SOCAT, 65 years of observations of CO2 in the surface waters of the world’s oceans

The latest version of the international data-base SOCAT (Surface Ocean CO2 Atlas) has been released on June 20 2023. SOCAT version 2023 assembles more than 40 million of carbon dioxide sea surface observations in the global ocean, marginal seas and coastal zones. The laboratory Laboratoire d’océanographie et du climat : expérimentation et approches numériques (LOCEAN/IPSL/OSU Ecce Terra, SU/CNRS/MNHN/IRD) is involved in this project that was first discussed during an international workshop organized in Paris/UNESCO in 2007.

The ocean plays a crucial role in the regulation of climate change. It absorbs more than 90% of excess heat and presently a quarter of CO2 emitted by human activities (fossil fuels and land-used changed). Since 1750, the ocean captured about 185 PgC (Peta-gramme of Carbon) of a total of 700 PgC anthropogenic emissions (Friedlingstein et al, 2022). Without this ocean carbon sink, the CO2 concentration in the atmosphere would be around 512 ppm compared to 419.3 ppm as observed in January 2023. In the context of a changing climate from decade to decade, it is important to evaluate each year the global carbon budget for a better understanding of its recent evolution, the processes that control carbon exchanges between the reservoirs, reducing the uncertainties in the climate predictions and guiding the political decisions and adaptations at international level. For this, researchers compile the inventories of anthropogenic emissions and the atmospheric and oceanic observations needed to evaluate the air-sea CO2 exchange. The oceanic and terrestrial carbon sink are also evaluated from models (Friedlingstein et al. 2022). A direct impact of anthropogenic CO2 accumulating in the oceans leads to the process called “ocean acidification” (decrease of pH). This is now relatively well observed in all oceans as evaluated from SOCAT data but understanding of the impacts of ocean acidification on marine organisms (like phytoplankton or corals) needs to be improved.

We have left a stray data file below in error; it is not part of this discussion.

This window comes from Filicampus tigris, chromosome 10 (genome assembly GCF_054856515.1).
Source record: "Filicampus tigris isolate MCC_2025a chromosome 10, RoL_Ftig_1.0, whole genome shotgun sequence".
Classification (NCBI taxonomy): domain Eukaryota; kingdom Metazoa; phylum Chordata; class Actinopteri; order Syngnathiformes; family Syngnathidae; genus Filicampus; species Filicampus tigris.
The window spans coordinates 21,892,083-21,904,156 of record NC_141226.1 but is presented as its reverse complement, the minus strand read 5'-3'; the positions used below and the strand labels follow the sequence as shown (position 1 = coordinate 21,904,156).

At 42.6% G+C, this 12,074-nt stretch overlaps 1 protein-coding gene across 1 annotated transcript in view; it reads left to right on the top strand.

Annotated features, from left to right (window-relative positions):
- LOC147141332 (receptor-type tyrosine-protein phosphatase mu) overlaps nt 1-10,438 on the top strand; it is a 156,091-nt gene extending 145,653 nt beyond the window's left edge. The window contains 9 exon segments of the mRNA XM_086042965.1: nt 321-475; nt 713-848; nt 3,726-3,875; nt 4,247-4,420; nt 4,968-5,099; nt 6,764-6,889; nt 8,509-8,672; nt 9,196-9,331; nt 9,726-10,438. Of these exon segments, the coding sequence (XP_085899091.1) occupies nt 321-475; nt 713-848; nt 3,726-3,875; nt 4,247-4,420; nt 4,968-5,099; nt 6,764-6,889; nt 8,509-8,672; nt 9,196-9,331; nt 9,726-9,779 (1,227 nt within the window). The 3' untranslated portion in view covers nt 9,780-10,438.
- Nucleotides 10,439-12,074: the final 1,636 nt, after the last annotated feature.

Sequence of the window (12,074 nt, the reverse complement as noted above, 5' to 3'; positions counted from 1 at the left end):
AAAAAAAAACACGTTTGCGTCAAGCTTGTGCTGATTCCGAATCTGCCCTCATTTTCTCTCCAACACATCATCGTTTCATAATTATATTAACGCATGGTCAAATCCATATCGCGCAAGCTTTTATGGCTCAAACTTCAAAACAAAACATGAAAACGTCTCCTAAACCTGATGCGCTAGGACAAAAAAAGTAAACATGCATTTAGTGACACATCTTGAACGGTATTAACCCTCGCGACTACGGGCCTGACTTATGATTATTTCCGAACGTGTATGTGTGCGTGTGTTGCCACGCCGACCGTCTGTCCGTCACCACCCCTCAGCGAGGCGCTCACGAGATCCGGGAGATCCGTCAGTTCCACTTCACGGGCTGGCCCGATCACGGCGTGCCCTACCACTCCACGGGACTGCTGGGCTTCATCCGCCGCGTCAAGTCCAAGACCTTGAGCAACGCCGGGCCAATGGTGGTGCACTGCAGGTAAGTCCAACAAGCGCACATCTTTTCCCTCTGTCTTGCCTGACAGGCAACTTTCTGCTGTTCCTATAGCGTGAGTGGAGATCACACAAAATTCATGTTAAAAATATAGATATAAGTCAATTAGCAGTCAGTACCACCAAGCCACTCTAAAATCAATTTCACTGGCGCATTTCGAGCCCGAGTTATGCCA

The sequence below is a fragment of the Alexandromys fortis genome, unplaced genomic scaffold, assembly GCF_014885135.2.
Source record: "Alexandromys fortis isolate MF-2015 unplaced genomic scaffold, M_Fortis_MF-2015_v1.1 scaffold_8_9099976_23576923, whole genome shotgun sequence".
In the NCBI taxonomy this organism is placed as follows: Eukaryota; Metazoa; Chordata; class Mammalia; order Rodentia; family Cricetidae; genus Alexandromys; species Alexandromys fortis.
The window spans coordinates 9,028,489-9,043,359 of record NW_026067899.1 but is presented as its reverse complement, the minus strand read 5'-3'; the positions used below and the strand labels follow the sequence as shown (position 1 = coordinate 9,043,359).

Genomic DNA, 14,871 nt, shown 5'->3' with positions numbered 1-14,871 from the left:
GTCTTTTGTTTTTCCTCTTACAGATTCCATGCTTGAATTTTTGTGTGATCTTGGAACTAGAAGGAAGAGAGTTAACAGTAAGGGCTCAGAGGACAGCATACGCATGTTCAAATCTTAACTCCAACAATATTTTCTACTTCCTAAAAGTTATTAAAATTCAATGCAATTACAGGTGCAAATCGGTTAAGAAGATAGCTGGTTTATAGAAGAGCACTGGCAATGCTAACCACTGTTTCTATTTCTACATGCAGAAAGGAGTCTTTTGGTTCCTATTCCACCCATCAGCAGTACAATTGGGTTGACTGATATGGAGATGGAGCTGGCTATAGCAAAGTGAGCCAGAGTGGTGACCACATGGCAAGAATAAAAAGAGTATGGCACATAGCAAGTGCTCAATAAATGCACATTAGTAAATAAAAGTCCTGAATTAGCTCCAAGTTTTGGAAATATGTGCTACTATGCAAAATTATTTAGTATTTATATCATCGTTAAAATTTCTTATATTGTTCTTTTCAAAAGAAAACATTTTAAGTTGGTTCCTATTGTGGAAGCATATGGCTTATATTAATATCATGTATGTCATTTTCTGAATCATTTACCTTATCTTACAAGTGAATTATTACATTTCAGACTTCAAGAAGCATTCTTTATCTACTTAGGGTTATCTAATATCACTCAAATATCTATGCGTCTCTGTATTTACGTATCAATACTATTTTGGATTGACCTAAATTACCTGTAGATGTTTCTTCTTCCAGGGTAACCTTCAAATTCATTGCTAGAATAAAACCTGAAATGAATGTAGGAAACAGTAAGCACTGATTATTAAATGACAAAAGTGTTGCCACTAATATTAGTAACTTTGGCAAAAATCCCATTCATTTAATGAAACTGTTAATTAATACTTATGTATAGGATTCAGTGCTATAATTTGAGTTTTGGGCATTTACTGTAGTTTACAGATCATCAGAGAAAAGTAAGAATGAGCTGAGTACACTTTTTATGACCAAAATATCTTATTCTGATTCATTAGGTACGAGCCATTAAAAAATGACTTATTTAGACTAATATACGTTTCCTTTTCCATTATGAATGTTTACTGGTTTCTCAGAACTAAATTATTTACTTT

Figure 1: Left: Map of the new sea surface CO2 fugacity (fCO2, µatm) in 2022 added in the SOCAT version 2023 (color code is for month in 2022). Right: All data in SOCAT for the period 1957-2022 (7501 cruises). Squares identified CO2 probes on moorings. The atmospheric CO2 level in the atmosphere being around 420 ppm in 2022, the blue-green region (resp. red) identified ocean CO2 sink (resp. source). Note few observations available in recent years in the south Pacific and Indian Oceans that calls to use data-based approaches to extrapolate the fCO2 field, calculate air-sea CO2 fluxes at large scale (Figure 2) and estimate the ocean carbon sink over several decades (Figure 3).


To quantify the ocean carbon sink each year, it is important to maintain and integrate ocean CO2 observations from year to year in all ocean regions, including marginal seas and coastal zones where the variability of the oceanic biogeochemical properties (including CO2) is pronounced. This is the aim of the SOCAT project started in 2007 during an international workshop organized in Paris/UNESCO (Metzl et al, 2007), a data-base regularly updated since 2011 (Pfeil et al, 2013; Bakker et al, 2016). Since last year, SOCAT added 4 million of new quality controlled fCO2 observations from 333 cruises, VOS lines, moorings or drifting platforms (Figure 1). Notice that in 2022 there were few observations in the Indian and Southern Ocean. In the future, observations should be conducted in these regions in order to better evaluate ocean models and offer constraint for neural network approaches (Figure 2).

Figure 2: Annual air-sea CO2 fluxes (molC/m2/an) estimated from a neural network model constrained with SOCAT data (model CMEMS-FFNN-LSCE, Chau et al, 2022). The blue regions (resp. red) identify ocean carbon sink (resp. source).


Figure 3: The global ocean carbon sink for the period 1959-2021 using ocean models (individual in purple, model mean in black and uncertainty in grey) or from data-based approaches using SOCAT (in cyan). Source: Global Carbon Project (Friedlingstein et al, 2022). The bars (bottom right) inform on the number of fCO2 data available each year in SOCAT to constraint the diagnostic methods. Both models and diagnostic methods show an increase of the ocean carbon sink. Notice that observations suggest larger inter-annual variability not yet resolved in the models.